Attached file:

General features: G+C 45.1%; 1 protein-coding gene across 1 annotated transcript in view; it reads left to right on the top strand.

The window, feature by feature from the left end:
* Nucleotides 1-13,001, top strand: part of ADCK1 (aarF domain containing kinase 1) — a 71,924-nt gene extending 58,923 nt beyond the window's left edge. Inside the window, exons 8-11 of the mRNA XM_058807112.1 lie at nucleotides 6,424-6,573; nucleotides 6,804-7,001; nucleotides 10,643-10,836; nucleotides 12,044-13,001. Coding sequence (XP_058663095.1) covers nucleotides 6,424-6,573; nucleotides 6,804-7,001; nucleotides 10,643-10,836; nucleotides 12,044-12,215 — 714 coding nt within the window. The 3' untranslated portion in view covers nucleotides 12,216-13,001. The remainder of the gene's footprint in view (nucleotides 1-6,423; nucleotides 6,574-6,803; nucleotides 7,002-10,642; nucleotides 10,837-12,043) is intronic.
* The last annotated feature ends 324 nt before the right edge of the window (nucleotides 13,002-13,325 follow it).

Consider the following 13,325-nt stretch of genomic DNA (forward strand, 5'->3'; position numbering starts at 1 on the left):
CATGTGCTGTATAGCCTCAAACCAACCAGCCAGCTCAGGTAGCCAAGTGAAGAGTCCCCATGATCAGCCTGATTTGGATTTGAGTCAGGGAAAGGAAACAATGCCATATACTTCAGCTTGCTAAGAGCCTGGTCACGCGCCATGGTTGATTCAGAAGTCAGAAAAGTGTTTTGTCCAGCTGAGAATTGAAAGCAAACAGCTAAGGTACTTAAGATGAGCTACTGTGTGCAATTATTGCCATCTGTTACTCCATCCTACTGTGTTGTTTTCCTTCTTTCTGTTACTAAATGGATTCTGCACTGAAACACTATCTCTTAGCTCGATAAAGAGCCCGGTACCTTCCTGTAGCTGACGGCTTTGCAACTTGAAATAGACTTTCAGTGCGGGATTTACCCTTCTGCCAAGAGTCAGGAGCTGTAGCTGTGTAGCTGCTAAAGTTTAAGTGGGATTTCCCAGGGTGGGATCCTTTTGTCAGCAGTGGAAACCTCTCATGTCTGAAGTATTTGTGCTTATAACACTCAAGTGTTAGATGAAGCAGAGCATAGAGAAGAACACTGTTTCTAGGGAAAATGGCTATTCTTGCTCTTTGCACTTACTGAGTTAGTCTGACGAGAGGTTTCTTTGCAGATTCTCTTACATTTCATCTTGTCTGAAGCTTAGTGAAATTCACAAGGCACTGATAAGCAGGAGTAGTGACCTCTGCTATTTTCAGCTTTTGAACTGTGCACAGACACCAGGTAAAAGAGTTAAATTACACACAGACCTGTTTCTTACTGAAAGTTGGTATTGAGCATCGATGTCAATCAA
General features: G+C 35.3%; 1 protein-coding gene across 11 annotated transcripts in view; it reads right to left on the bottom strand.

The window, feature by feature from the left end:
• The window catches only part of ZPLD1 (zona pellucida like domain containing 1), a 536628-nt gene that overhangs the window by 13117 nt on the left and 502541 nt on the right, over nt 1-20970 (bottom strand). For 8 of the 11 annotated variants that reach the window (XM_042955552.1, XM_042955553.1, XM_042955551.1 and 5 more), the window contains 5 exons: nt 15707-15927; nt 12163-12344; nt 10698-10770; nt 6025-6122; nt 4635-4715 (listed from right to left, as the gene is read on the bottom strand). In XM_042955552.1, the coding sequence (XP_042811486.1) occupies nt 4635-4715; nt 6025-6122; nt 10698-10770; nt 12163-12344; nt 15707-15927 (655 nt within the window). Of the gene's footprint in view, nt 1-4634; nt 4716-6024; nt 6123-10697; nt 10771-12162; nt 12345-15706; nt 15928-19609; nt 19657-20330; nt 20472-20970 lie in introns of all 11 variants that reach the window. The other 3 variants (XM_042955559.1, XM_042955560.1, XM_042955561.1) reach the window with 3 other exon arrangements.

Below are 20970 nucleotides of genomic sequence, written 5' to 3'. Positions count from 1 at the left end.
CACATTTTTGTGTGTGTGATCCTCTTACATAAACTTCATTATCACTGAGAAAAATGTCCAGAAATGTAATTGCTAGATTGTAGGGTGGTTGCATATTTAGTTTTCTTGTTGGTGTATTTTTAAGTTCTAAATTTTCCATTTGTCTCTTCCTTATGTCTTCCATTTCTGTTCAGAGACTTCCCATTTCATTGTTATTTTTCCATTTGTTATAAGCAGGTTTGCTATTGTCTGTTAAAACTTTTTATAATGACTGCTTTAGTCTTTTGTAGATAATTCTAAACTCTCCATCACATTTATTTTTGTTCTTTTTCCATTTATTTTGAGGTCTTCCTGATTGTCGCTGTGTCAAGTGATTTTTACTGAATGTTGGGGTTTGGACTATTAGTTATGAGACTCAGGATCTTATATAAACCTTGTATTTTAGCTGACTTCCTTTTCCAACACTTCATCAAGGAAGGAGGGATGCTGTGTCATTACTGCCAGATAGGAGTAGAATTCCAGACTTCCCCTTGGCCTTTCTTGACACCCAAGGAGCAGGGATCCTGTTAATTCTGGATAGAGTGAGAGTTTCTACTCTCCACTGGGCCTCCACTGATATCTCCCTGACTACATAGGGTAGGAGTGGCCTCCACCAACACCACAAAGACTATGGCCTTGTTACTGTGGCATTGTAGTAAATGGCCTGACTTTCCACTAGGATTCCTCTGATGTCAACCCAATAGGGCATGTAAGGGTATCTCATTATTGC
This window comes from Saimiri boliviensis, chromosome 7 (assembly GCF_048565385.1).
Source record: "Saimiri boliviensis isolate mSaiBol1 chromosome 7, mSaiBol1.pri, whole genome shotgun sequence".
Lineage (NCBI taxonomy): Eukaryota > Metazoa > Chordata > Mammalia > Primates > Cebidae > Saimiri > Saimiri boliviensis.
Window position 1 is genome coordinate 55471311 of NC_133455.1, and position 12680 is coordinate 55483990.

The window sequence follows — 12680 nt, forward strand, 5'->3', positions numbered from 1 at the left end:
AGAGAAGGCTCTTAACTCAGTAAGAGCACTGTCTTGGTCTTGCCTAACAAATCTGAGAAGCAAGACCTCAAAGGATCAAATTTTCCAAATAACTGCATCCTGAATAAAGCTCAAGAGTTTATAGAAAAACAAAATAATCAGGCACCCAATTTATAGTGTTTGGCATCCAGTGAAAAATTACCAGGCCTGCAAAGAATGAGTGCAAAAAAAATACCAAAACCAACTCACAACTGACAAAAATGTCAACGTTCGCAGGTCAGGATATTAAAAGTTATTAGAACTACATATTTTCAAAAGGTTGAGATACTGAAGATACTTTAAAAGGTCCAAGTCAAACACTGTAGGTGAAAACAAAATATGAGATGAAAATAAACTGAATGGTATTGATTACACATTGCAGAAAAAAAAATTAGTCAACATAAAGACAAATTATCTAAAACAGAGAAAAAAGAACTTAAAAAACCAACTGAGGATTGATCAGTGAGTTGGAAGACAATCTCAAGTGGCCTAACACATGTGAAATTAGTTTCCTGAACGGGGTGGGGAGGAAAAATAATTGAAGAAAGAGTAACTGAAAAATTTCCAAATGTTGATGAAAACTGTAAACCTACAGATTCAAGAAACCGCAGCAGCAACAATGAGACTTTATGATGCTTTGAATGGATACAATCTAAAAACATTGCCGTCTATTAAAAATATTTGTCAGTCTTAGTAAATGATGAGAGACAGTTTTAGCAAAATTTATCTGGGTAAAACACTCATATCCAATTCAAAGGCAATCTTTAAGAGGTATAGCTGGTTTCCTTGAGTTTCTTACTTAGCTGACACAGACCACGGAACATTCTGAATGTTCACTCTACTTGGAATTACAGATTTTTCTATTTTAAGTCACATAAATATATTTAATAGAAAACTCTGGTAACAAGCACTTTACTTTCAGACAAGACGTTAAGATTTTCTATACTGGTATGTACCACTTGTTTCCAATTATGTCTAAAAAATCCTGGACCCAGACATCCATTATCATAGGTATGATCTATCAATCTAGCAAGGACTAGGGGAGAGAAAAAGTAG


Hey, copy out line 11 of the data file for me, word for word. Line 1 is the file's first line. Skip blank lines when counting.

CACATTTTTGTGTGTGTGATCCTCTTACATAAACTTCATTATCACTGAGAAAAATGTCCAGAAATGTAATTGCTAGATTGTAGGGTGGTTGCATATTTAGTTTTCTTGTTGGTGTATTTTTAAGTTCTAAATTTTCCATTTGTCTCTTCCTTATGTCTTCCATTTCTGTTCAGAGACTTCCCATTTCATTGTTATTTTTCCATTTGTTATAAGCAGGTTTGCTATTGTCTGTTAAAACTTTTTATAATGACTGCTTTAGTCTTTTGTAGATAATTCTAAACTCTCCATCACATTTATTTTTGTTCTTTTTCCATTTATTTTGAGGTCTTCCTGATTGTCGCTGTGTCAAGTGATTTTTACTGAATGTTGGGGTTTGGACTATTAGTTATGAGACTCAGGATCTTATATAAACCTTGTATTTTAGCTGACTTCCTTTTCCAACACTTCATCAAGGAAGGAGGGATGCTGTGTCATTACTGCCAGATAGGAGTAGAATTCCAGACTTCCCCTTGGCCTTTCTTGACACCCAAGGAGCAGGGATCCTGTTAATTCTGGATAGAGTGAGAGTTTCTACTCTCCACTGGGCCTCCACTGATATCTCCCTGACTACATAGGGTAGGAGTGGCCTCCACCAACACCACAAAGACTATGGCCTTGTTACTGTGGCATTGTAGTAAATGGCCTGACTTTCCACTAGGATTCCTCTGATGTCAACCCAATAGGGCATGTAAGGGTATCTCATTATTGC